The impact of the European Union on Turkish counter-terrorism policy towards the Kurdistan Workers Party
Ilbiz, Ethem (2014) The impact of the European Union on Turkish counter-terrorism policy towards the Kurdistan Workers Party. PhD thesis, University of Nottingham.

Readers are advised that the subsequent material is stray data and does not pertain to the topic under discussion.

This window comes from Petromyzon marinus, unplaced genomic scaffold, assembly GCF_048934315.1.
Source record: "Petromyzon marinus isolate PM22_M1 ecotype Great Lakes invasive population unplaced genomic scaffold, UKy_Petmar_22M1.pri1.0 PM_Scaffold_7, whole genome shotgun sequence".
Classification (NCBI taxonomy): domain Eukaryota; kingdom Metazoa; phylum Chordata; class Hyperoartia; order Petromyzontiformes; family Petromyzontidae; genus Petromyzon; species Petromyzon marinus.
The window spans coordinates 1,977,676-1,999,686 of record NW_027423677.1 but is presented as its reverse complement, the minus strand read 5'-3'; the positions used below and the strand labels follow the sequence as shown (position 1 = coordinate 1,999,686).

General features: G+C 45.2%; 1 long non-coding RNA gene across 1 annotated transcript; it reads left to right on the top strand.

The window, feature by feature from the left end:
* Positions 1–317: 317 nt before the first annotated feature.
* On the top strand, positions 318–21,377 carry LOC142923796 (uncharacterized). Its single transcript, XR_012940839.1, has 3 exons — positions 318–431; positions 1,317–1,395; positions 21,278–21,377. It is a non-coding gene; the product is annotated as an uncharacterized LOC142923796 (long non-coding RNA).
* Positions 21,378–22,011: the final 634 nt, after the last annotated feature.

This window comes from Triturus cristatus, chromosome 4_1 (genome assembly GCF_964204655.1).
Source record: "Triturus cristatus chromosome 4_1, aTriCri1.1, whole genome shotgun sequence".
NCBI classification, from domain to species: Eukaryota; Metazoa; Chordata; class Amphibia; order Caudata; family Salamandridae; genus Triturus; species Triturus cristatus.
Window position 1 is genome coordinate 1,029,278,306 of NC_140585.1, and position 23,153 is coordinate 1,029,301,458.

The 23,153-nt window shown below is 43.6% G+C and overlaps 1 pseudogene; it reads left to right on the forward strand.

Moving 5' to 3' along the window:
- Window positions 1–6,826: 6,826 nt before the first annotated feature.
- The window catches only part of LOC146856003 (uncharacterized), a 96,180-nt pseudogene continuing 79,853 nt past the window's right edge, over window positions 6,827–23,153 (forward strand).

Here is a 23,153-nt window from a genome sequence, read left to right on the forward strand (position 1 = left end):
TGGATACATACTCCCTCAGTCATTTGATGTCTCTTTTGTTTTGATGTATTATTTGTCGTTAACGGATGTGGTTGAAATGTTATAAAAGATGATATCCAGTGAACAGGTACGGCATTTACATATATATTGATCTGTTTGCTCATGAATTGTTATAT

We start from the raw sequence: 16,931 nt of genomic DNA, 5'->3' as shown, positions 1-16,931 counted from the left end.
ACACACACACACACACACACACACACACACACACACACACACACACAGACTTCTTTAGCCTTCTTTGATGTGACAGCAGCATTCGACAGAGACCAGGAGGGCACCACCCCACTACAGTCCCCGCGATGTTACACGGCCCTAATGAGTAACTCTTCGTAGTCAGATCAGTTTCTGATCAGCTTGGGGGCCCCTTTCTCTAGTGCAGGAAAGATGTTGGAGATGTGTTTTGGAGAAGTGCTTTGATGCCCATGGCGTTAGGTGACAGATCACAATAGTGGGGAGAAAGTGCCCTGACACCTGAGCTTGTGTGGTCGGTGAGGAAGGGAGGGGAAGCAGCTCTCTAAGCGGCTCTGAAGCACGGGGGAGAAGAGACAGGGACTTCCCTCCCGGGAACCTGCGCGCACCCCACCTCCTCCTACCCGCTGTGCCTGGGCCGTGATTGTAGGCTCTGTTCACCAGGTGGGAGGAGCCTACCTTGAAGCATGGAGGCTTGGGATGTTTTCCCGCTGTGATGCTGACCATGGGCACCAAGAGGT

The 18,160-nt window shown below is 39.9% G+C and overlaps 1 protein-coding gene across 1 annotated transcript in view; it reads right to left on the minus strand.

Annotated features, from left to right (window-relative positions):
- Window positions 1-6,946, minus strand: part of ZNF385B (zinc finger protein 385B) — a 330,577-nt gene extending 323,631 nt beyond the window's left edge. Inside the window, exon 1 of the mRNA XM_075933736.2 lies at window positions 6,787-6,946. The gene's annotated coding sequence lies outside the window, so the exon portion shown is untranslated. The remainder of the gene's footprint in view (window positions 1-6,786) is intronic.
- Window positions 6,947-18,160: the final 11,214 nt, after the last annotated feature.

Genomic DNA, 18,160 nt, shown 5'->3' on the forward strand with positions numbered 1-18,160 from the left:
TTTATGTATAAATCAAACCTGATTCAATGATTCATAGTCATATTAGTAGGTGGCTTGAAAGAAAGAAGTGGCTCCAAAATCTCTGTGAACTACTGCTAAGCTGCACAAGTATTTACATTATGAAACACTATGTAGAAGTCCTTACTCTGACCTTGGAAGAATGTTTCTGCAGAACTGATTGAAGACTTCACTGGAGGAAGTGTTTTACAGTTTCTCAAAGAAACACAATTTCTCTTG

This study seeks to examine the impact of the EU on Turkish counter-terrorism policies towards the Kurdistan Workers Party (PKK). It analyses what impact it has had within three distinct periods: the pre-Helsinki European Council (1984-1999) period, the post-Helsinki European Council (1999-2004) period, and the post-Brussels European Council (2004-2013) period. It conceptualizes and empirically investigates the EU’s norm diffusion role by relying on the concept of “Rule Adoption”, and by utilising two norm diffusion mechanisms: the “Conditionality” and the “Socialization” mechanism, and their domestic and EU-level determinants. The thesis argues that when the EU has promoted democratisation in Turkey, it has also implicitly impacted on Turkey’s counter-terrorism policies. It argues for this thesis by generalizing from the following empirical findings: When the EU has provided a credible membership prospect to Turkey, and when the PKK attacks have been at a low-level, then the EU conditionality mechanism has been influential on Turkey’s adoption of EU promoted norms. However, when there has been no membership prospect and high levels of PKK violence, it has been the openness of Turkish political actors that has resulted in rule adoption, in which the social learning of the Turkish political actors has led to the adoption of EU promoted norms as an appropriate way to solve existing terrorism problems.
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